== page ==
Implement and Test Your Backup Recovery Plan: A Step-by-step Guide

– 5 steps to your recovery plan

Companies are increasingly being required to protect their data. Owing to the escalating threat of cyber security attacks and common network server crashes in general, the need for a stellar backup and restore plan is imperative.

Companies that use the public cloud network in particular, are exposed to theft of confidential data of their customer and employee accounts and other sensitive company information. Although efforts to effectively combat cyber attacks are always underway at pretty much every institution, having a recovery and backup plan is neither complex nor difficult.

It is for this reason that we will highlight a step-by-step guide to creating a secure backup and restore plan.

1. Know the backup infrastructure

Before you get started on your backup recovery plan, evaluating the current backup infrastructure first can help greatly. This could include your systems’ backup servers, backup media and system storage components.

The objective of this assessment should be to consider how effective the existing infrastructure is in recovering affected data amid a network security breakdown or other disasters. Secondly, there also needs to be a focus on identifying critical data from non-critical ones and the storage capacity of the components. This will help determine the extent to which critical data can be backed up using existing storage capacity.

2. Conduct capacity planning

The aim here is to understand the gap between the existing and expected storage requirements and anticipate how storage requirements will grow over the next 6 to 12 months. It will also help to know how the organization seeks to scale its existing backup infrastructure to meet this growth and how many different types and number of backup clients will it involve.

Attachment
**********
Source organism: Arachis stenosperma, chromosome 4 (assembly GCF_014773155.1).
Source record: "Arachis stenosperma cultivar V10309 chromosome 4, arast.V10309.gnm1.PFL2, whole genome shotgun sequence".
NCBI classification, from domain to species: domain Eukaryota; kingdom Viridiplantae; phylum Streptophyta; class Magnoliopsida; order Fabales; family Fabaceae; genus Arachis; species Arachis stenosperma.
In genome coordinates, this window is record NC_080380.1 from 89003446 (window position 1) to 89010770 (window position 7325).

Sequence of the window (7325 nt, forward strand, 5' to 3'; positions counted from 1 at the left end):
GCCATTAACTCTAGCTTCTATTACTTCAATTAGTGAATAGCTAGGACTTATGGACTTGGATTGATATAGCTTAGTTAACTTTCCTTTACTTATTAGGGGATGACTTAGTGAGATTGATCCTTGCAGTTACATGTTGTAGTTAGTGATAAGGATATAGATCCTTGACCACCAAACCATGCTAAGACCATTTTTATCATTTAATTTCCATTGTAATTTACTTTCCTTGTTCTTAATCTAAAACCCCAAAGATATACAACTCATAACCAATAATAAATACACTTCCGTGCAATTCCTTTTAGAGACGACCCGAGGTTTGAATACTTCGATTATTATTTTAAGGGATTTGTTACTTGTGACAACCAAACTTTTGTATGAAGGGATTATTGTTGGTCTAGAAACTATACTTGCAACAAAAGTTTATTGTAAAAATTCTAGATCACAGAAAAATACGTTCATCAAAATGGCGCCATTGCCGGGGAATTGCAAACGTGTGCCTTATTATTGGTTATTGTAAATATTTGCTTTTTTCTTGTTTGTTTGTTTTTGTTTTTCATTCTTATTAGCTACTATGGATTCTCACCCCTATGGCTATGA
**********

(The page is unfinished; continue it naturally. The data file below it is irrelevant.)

3. Evaluate user policies and procedures

In this step, the company policies, requirements, and procedures need to be reviewed to decide best practice. This includes deciding on the optimal backup schedule so that all data is backed up automatically.  This could vary from organization to organization; however, it will essentially depend on the nature of data that requires back up. For example, some companies may require a daily backup of their customer account database especially if it is being updated regularly; others however, may only need a weekly or monthly backup.

4. Identify resource needs

This step is crucial to a successful backup recovery plan. Issues relating to financial constraints, organization infrastructure constraints and personnel constraints need to be taken into account. For example, in the case of personnel constraints, a CIO needs to ask whether their number of employees is sufficient to perform a backup recover operation and whether they have the required skill-set to perform such an important task.

More importantly, infrastructure constraints could involve adding more data center resources or a backup recovery system to store files and other data. In addition, are there enough funds to accommodate for the backup recover plan upgrade requirements?